The antiquity and prevalence of colportage are relied on to support the Court's decision. But the practice has persisted because the householder was acquiescent. It can hardly be thought, however, that long indulgence of a practice which many or all citizens have welcomed or tolerated creates a constitutional right to its continuance. Changing conditions have begotten modification by law of many practices once deemed a part of the individual's liberty.
The First Amendment does not compel a pedestrian to pause on the street to listen to the argument supporting another's views of religion or politics. Once the door is opened, the visitor may not insert a foot and insist on a hearing. He certainly may not enter the home. To knock or ring, however, comes close to such invasions. To prohibit such a call leaves open distribution of the notice on the street or at the home without signal to announce its deposit. Such assurance of privacy falls far short of an abridgment of freedom of the press. The ordinance seems a fair adjustment of the privilege of distributors and the rights of householders.
Mr. Justice ROBERTS and Mr. Justice JACKSON join in this dissent.
For dissenting opinion of Mr. Justice JACKSON, see 63 S.Ct. 882.
^1 'Religion as a World Remedy, The Evidence in Support Thereof. Hear Judge Rutherford, Sunday, July 28, 4 P.M., E.S.T. Free. All Persons of Goodwill Welcome, Free. Columbus Coliseum, Ohio State Fair Grounds. (on one side)
'1940's Event of Paramount Importance To You! What is it? The Theocratic Convention of Jehovah's Witnesses. Five Days-July 24-28 Thirty Cities. All Lovers of Righteousness-Welcome! The strange fate threatening all 'Christendom' makes it imperative that you Come and Hear the public address on Religion As A World Remedy, The Evidence in Support Thereof, by Judge Rutherford at the Coliseum of the Ohio State Fair Grounds, Columbus, Ohio, Sunday, July 28, at 4 p.m., E.S.T. 'He that hath an ear to hear' will come to one of the auditoriums of the convention cities listed below, tied in with Columbus by direct wire. Some of the 30 cities are (21 are listed). For detailed information concerning these conventions write Watchtower Convention Committee, 117 Adams St., Brooklyn, N.Y.' (on the other side)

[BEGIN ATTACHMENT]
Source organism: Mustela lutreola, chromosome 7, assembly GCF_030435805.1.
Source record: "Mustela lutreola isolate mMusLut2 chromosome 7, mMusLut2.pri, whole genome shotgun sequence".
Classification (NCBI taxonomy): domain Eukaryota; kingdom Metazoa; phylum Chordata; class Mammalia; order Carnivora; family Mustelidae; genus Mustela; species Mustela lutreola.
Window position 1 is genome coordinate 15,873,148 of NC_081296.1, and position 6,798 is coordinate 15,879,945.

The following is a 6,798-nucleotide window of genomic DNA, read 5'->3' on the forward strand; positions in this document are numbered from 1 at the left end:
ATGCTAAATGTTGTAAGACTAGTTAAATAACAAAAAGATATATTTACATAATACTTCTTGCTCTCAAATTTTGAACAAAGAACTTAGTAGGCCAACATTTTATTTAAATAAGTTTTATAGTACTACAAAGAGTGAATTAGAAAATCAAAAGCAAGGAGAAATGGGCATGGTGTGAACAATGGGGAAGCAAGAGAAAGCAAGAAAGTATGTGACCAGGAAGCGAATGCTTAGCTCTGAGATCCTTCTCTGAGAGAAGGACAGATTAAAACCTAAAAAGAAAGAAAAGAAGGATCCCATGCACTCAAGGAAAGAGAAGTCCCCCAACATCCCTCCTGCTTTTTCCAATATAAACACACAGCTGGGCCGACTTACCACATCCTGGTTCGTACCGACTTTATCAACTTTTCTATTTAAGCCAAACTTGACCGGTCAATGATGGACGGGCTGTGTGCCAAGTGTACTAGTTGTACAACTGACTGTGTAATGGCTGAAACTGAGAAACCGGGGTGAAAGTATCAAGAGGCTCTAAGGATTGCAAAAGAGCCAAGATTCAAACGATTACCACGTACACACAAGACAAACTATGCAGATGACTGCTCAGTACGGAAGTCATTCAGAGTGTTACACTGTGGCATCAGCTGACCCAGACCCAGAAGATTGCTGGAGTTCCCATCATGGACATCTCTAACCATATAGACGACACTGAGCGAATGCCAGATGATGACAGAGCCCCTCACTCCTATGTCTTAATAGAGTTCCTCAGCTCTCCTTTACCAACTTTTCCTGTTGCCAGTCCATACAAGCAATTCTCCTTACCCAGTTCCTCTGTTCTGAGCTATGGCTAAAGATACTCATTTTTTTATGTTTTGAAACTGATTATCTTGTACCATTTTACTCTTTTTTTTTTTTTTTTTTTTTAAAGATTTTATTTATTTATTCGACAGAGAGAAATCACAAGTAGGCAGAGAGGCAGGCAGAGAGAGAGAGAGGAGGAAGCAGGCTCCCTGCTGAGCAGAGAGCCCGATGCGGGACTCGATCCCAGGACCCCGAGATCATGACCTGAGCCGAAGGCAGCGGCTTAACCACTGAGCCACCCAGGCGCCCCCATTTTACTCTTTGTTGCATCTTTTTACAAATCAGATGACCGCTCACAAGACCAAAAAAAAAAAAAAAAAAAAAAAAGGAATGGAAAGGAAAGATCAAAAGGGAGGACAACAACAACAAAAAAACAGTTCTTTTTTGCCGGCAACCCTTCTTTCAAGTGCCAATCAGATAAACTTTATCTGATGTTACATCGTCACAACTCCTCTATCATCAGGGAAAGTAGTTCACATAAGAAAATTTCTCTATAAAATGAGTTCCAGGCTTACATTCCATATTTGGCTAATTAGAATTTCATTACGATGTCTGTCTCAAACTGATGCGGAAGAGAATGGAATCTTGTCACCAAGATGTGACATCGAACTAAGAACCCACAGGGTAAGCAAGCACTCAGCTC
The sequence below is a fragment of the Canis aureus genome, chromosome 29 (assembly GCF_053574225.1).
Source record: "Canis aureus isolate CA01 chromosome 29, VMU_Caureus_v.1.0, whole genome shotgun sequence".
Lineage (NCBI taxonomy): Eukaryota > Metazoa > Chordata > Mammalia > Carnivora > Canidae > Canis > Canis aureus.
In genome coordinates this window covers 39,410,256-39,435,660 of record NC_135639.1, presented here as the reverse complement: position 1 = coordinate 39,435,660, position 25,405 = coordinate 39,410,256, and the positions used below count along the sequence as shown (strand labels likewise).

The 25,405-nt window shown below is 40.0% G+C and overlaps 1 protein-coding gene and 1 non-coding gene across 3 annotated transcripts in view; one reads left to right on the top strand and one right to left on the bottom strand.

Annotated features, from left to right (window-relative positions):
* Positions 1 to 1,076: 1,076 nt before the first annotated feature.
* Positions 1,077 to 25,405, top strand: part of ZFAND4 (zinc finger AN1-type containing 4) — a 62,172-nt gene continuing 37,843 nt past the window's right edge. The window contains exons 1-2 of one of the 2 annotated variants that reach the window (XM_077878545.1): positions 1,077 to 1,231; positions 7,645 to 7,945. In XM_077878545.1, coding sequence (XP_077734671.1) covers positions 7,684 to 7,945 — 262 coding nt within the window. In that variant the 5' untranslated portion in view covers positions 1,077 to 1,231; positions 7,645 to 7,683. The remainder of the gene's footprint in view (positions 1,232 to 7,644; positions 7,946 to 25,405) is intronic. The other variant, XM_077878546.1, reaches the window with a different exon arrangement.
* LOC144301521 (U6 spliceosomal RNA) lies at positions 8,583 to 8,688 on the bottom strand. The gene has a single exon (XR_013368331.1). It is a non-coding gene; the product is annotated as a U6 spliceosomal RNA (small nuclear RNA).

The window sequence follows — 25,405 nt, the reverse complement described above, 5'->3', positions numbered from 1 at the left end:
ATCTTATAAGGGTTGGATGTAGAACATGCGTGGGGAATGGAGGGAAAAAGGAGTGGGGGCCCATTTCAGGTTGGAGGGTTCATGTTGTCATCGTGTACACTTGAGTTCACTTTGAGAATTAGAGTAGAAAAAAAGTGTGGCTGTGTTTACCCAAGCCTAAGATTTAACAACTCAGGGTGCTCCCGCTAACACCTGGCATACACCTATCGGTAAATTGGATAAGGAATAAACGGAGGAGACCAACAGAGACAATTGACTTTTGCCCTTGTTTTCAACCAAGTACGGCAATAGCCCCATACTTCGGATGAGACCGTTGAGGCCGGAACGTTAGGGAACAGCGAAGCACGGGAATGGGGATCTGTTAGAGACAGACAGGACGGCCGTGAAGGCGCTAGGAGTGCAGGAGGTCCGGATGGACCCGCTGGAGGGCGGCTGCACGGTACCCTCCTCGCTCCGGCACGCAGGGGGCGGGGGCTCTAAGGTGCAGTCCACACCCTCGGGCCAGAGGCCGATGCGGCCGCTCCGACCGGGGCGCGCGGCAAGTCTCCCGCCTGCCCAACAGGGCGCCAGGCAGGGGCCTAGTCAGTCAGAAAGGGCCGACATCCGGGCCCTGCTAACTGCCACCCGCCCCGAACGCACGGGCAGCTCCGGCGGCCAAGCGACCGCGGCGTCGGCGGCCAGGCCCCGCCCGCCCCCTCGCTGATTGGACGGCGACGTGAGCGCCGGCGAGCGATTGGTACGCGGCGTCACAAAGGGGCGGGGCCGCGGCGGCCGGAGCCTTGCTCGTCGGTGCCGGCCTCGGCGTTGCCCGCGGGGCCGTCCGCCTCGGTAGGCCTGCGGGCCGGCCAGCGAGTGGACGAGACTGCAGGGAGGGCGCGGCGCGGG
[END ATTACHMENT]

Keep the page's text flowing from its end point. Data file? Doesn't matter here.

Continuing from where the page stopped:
^2 Keokee Coke Co. v. Taylor, 234 U.S. 224, 34 S.Ct. 856, 58 L.Ed. 1288; German Alliance Insurance Co. v. Kansas, 233 U.S. 389, 34 S.Ct. 612, 58 L.Ed. 1011, L.R.A.1915C, 1189; Hall v. Geiger-Jones Co., 242 U.S. 539, 37 S.Ct. 217, 61 L.Ed. 480, L.R.A.1917F, 514, Ann.Cas.1917C, 643; State of Minnesota v. Probate Court, 309 U.S. 270, 60 S.Ct. 523, 84 L.Ed. 744, 126 A.L.R. 530; National Labor Relations Board v. Jones & Laughlin Steel Corp., 301 U.S. 1, 46, 57 S.Ct. 615, 628, 81 L.Ed. 893, 108 A.L.R. 1352; Carmichael v. Southern Coal Co., 301 U.S. 495, 509, 512, 57 S.Ct. 868, 872, 873, 81 L.Ed. 1245, 109 A.L.R. 1327.